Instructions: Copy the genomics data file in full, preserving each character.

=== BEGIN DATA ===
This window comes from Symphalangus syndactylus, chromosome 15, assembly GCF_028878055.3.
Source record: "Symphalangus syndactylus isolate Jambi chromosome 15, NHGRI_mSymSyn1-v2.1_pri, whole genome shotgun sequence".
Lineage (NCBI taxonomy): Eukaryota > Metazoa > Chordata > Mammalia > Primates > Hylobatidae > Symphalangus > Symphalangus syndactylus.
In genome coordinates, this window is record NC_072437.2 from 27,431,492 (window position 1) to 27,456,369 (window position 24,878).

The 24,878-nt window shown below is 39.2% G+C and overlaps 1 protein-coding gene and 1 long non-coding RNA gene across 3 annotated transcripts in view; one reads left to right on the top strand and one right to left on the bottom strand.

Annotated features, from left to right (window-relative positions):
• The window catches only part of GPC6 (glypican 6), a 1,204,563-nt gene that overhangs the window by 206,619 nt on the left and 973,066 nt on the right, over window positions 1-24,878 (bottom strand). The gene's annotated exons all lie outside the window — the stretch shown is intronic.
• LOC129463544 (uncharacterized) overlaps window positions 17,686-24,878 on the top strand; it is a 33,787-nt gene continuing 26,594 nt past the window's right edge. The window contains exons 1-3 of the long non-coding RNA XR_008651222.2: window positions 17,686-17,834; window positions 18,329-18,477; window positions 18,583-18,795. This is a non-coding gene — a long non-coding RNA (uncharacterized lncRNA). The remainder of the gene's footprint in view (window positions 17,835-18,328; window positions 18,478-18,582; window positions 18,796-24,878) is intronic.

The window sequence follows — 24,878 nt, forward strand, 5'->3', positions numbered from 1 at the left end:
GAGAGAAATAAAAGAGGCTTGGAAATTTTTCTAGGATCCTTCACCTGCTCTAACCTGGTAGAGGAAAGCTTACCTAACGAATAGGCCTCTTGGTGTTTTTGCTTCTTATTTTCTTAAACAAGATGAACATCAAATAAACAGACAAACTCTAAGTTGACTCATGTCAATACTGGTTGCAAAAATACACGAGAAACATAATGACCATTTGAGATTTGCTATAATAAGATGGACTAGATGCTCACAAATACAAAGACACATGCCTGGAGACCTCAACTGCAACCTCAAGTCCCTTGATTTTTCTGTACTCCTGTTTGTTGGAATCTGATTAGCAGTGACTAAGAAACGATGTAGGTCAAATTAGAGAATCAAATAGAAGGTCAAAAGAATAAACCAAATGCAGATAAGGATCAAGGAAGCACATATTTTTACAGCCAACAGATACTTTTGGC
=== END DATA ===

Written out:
This window comes from Symphalangus syndactylus, chromosome 15, assembly GCF_028878055.3.
Source record: "Symphalangus syndactylus isolate Jambi chromosome 15, NHGRI_mSymSyn1-v2.1_pri, whole genome shotgun sequence".
Lineage (NCBI taxonomy): Eukaryota > Metazoa > Chordata > Mammalia > Primates > Hylobatidae > Symphalangus > Symphalangus syndactylus.
In genome coordinates, this window is record NC_072437.2 from 27,431,492 (window position 1) to 27,456,369 (window position 24,878).

The 24,878-nt window shown below is 39.2% G+C and overlaps 1 protein-coding gene and 1 long non-coding RNA gene across 3 annotated transcripts in view; one reads left to right on the top strand and one right to left on the bottom strand.

Annotated features, from left to right (window-relative positions):
• The window catches only part of GPC6 (glypican 6), a 1,204,563-nt gene that overhangs the window by 206,619 nt on the left and 973,066 nt on the right, over window positions 1-24,878 (bottom strand). The gene's annotated exons all lie outside the window — the stretch shown is intronic.
• LOC129463544 (uncharacterized) overlaps window positions 17,686-24,878 on the top strand; it is a 33,787-nt gene continuing 26,594 nt past the window's right edge. The window contains exons 1-3 of the long non-coding RNA XR_008651222.2: window positions 17,686-17,834; window positions 18,329-18,477; window positions 18,583-18,795. This is a non-coding gene — a long non-coding RNA (uncharacterized lncRNA). The remainder of the gene's footprint in view (window positions 17,835-18,328; window positions 18,478-18,582; window positions 18,796-24,878) is intronic.

The window sequence follows — 24,878 nt, forward strand, 5'->3', positions numbered from 1 at the left end:
GAGAGAAATAAAAGAGGCTTGGAAATTTTTCTAGGATCCTTCACCTGCTCTAACCTGGTAGAGGAAAGCTTACCTAACGAATAGGCCTCTTGGTGTTTTTGCTTCTTATTTTCTTAAACAAGATGAACATCAAATAAACAGACAAACTCTAAGTTGACTCATGTCAATACTGGTTGCAAAAATACACGAGAAACATAATGACCATTTGAGATTTGCTATAATAAGATGGACTAGATGCTCACAAATACAAAGACACATGCCTGGAGACCTCAACTGCAACCTCAAGTCCCTTGATTTTTCTGTACTCCTGTTTGTTGGAATCTGATTAGCAGTGACTAAGAAACGATGTAGGTCAAATTAGAGAATCAAATAGAAGGTCAAAAGAATAAACCAAATGCAGATAAGGATCAAGGAAGCACATATTTTTACAGCCAACAGATACTTTTGGC